Mādhyamaka thought had a major influence on the subsequent development of the Mahāyāna Buddhist tradition.
It is for instance the dominant interpretation of Buddhist philosophy in Tibetan Buddhism and has also been influential in East Asian Buddhist .
This article is about the Dalai Lama's thoughts on the The Madhyamaka also referred as "Middle Way".
It is based on the belief that all things are interconnected and interdependent, and that therefore no one thing can be considered in isolation.
The Dalai Lama's views on the "Middle Way"
This article discusses the Dalai Lama's views on the Middle Way Approach, a philosophy which advocates for a balanced and moderate approach to life.
While addressing the congregation at the .
The phurba is a ritual dagger used in Tantric practices. It is used to protect against negative energies and to promote positive change.
The phurba is not to be used for violence or harm, and should only be used for ritual purposes. It is a powerful tool for protection and should be used with care and respect.
Origin of Phurba in Tibet
The renowned BuddhistmasterPadmasambhava, who was initiated by the Indian sage Prabhahastin, is said .
Mahamudra is a form of Tibetan Buddhism that emphasizes the nature of mind.
In Mahamudra, practitioners aim to see the true nature of their minds, which is said to be empty and open.
Origin of the Mahamudra Practice
The main text of Mahamudra is "The Root Text of the Middle Way" by the Indian masterNagarjuna (not to be confused with the earlier philosopher).
The actual practice and lineage of mahāmudrā can be traced back to wandering mahasiddhas or great .
The lineage of the Kenting Tai situpas can be traced to one of the main disciples of the Goutama Buddha, the Bodhisattva Maitreya.
Since that time there have been a successive chain of incarnations, whose achievements are recorded in Sanskrit, Chinese and Tibetan annals, a direct lineage that continues to the present day.
Origin of the Kenting Tai situpa lineage
There are twelve incarnations crowned as Kenting Tai Situ till now.
Furthermore, according to some historical records and .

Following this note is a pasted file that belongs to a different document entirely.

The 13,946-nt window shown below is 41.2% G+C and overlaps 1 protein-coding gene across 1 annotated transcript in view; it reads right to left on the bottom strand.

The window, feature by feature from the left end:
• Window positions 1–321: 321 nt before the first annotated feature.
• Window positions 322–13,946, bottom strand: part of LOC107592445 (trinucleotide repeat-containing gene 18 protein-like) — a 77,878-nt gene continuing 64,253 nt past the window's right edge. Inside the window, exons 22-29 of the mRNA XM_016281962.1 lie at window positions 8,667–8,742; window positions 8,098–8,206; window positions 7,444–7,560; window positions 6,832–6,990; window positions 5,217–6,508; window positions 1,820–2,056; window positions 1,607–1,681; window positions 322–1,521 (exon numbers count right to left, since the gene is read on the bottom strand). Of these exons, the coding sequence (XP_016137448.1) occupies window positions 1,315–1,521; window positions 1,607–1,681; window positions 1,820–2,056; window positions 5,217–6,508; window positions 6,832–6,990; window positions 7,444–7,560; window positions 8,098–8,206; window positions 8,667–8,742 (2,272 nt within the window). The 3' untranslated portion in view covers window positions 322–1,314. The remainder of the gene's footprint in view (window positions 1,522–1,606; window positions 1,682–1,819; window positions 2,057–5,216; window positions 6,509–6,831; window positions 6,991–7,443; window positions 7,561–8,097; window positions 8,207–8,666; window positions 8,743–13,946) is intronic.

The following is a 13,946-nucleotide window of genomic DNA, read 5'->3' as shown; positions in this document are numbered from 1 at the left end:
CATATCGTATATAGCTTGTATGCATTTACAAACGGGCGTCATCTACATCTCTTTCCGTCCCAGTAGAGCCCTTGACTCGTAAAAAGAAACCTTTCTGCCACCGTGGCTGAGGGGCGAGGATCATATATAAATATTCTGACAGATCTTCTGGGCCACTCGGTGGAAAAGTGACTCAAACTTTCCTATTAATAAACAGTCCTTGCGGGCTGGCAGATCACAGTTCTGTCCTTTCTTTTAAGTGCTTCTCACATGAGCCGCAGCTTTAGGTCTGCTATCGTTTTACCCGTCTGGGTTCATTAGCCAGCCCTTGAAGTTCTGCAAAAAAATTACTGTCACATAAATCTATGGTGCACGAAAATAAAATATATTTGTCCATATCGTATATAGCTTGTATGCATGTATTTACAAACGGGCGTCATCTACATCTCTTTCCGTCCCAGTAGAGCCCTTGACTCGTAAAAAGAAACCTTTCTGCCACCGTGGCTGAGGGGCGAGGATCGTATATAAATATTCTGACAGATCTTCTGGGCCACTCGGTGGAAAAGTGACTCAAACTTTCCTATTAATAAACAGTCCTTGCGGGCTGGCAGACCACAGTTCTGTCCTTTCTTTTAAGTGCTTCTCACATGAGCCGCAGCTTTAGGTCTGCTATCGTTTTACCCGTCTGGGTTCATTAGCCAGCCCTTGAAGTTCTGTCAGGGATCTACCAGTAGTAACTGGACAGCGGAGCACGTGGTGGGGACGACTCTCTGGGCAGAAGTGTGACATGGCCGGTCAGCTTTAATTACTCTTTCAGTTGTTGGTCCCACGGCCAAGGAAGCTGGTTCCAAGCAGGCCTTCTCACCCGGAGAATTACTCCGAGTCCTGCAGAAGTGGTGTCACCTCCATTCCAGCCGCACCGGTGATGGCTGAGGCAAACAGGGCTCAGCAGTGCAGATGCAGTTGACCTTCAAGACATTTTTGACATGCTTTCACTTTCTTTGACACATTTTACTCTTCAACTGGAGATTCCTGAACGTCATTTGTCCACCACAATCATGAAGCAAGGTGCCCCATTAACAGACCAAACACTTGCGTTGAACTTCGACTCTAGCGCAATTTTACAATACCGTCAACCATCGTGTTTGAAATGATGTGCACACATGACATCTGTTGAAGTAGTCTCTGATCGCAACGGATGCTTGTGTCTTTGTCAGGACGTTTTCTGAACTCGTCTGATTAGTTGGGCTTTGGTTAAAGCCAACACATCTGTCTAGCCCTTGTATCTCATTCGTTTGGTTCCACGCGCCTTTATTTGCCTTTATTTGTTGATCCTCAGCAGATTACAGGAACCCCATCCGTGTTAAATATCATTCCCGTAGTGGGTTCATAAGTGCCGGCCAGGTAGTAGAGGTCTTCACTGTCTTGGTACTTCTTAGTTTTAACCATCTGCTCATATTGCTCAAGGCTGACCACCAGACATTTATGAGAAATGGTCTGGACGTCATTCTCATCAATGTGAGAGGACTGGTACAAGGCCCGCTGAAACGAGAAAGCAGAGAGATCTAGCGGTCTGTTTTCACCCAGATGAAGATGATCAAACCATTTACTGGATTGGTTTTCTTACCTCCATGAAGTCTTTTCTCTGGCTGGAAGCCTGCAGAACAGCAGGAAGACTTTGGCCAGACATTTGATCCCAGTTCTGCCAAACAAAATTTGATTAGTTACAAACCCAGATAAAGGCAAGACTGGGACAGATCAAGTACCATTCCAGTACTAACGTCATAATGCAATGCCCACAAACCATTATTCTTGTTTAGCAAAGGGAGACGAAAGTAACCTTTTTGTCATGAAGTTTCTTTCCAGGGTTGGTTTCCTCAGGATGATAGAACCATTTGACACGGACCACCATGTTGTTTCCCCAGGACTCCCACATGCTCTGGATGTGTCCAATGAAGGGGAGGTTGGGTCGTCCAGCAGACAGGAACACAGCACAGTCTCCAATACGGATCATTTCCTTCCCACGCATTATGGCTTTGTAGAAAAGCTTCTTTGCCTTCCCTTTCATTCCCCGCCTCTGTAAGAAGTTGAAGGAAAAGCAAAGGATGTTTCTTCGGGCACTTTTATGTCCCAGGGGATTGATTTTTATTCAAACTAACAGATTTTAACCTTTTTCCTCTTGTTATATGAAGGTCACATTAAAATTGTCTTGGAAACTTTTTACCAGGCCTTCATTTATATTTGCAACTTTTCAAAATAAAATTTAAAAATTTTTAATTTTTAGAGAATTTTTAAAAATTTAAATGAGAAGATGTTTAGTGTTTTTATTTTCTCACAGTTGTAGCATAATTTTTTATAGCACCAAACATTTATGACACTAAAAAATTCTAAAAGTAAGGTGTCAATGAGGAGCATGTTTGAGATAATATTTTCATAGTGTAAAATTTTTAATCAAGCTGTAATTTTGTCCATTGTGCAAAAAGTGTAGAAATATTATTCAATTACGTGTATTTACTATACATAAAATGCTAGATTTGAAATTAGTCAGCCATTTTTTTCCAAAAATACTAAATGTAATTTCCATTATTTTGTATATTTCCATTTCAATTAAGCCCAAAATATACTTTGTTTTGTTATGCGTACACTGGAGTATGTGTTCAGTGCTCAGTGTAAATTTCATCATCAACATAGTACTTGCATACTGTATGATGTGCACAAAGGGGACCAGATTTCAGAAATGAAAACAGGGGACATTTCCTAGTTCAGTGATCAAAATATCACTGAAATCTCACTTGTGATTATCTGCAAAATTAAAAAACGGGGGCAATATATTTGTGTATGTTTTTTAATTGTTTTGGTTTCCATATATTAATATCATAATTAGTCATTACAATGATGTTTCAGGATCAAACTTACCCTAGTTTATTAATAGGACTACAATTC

A New Religious Movement (NRM), also known as alternative spirituality or a new religion, is a religious or spiritual group that has modern origins and is peripheral to its society's dominant religious culture.
Some New Religious Movements deal with the challenges which the modernizing world poses to them by embracing individualism, while other Movements deal with them by embracing tightly knit collective means.
Origin of New Religious Movements
New Religious Movements can be novel in origin or .
Mindfulness is gaining a growing popularity as a practice in daily life, apart from Buddhist insight meditation and its application in clinical psychology.
Definition of the Movement
In this context mindfulness is defined as moment-by-moment awareness of thoughts, feelings, bodily sensations, and surrounding environment, characterized mainly by "acceptance"—attention to thoughts and feelings without judging whether they are right or wrong.
Mindfulness focuses the human brain on what is being sensed at each moment, instead of on its .
The Karmapa is the head of the Karma Kagyu, the largest sub-school of the Kagyu, itself one of the four major schools of Tibetan Buddhism.
Karmapa was Tibet's first consciously incarnating lama.
The historical seat of the Karmapas is Tsurphu Monastery in the Tolung valley of Tibet.
The Karmapa's principal seat in exile is the Dharma Chakra Centre at Rumtek Monastery in Sikkim, India.
His regional monastic seats are Karma Triyana Dharmachakra in New York and Dhagpo Kagyu .
Tertön is a term within Tibetan Buddhism meaning a person who is a discoverer of ancient hidden texts or terma.
Origin of the Tertöns
Many tertöns are considered to be incarnations of the twenty five main disciples of Padmasambhava (Guru Rinpoche), who foresaw a dark time in Tibet.
Padmasambhava and his consort Yeshe Tsogyal hid teachings to be found in the future to benefit beings.
According to generally accepted history, the rediscovering of terma began with the first .
A tulku is a reincarnate custodian of a specific lineage of teachings in Tibetan Buddhism who is given empowerments and trained from a young age by students of his or her predecessor.
Historically, the tulku system of preserving Dharma lineages operated in Tibet with the first being the Karmapas.
After the first Karmapa died in 1193, a lama had recurrent visions of a particular child as his rebirth.
This child (born ca. 1205) was recognized as .